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Sex Transm Infect 89:iv1-iv2 doi:10.1136/sextrans-2013-051394
  • Editorial

Gonococcal antimicrobial resistance: the implications for public health control

  1. Manjula Lusti-Narasimhan1
  1. 1Department of Reproductive Health and Research, WHO, Geneva, Switzerland
  2. 2Sexually Transmitted Bacteria Reference Unit, Microbiology Services Division, Public Health England, London, UK
  1. Correspondence to Professor Catherine A Ison, Sexually Transmitted Bacteria Reference Unit, Microbiology Services Division, Public Health England, 61 Colindale Avenue, London NW9 5EQ, UK; Catherine.Ison{at}phe.gov.uk
  • Received 7 October 2013
  • Accepted 8 October 2013

Introduction

In 1929, Alexander Fleming published an article about a substance he called penicillin which had been produced from a strain of penicillium fungus species.1 This discovery was to change the history of medicine in relation to bacterial infections. The treatment of gonorrhoea, a sexually transmitted infection (STI) caused by the bacterium Neisseria gonorrhoeae, was revolutionised by the introduction of penicillin when sulfonamides were no longer effective by 1945. Penicillins prevailed as the main treatment option of gonorrhoea for the next 40 years! However, by the mid-1980s, penicillins and other antimicrobial agents, such as the tetracyclines and macrolides, were no longer as effective in curing gonococcal infections because of both plasmid and chromosomally-mediated resistance mechanisms in N gonorrhoeae. Spectinomycin and, subsequently, fluoroquinolones, such as ciprofloxacin and ofloxacin, looked like the saviours of the day, but short-lived as resistance quickly developed and, by mid-to-late 1990s, virtually all regions of the world were gradually abandoning their use as recommended treatment for gonococcal infections.2–5 This situation heralded the introduction, on almost a global level, of the extended-spectrum cephalosporins, such as ceftriaxone and cefixime (or other equivalent formulations).6 ,7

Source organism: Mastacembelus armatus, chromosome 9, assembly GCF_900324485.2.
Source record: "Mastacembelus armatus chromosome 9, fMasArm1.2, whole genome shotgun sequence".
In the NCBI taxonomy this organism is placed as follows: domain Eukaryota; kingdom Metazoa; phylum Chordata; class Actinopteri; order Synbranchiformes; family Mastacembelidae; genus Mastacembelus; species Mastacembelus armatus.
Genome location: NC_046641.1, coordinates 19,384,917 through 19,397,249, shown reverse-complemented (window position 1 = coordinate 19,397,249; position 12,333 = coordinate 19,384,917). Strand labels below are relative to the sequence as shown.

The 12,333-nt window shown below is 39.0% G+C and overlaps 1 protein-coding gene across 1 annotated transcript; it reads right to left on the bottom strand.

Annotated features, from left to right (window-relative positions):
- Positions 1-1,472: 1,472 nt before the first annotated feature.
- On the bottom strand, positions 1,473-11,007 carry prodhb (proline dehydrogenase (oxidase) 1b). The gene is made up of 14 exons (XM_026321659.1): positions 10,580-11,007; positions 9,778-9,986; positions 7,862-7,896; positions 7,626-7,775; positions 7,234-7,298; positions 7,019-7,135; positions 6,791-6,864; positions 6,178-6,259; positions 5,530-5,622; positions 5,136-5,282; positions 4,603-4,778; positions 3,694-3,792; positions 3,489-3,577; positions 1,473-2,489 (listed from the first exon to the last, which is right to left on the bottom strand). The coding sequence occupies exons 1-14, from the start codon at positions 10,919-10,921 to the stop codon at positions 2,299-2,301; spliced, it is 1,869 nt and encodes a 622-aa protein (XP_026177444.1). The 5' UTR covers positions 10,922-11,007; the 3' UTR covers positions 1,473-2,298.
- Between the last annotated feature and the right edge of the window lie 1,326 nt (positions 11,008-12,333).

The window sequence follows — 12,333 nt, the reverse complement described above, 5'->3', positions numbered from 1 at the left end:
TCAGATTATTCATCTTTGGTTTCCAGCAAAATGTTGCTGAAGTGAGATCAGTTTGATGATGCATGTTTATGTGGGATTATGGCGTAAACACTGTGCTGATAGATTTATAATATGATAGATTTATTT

The control of gonococcal infections, as an STI, relies on primary prevention and the availability of accessible, effective antimicrobial agents. What is being observed at the moment from one region of the world to another, as some of the regional papers in this supplement highlight, is the emergence of antimicrobial resistance in N gonorrhoeae to the extended-spectrum cephalosporins as evidenced by observations of increasing gonococcal minimum inhibitory concentrations of both ceftriaxone and cefixime,8 and treatment failures in some patients treated with these agents.9–11 Of major concern is that this situation is happening when there are no new therapeutic agents in the pipeline for …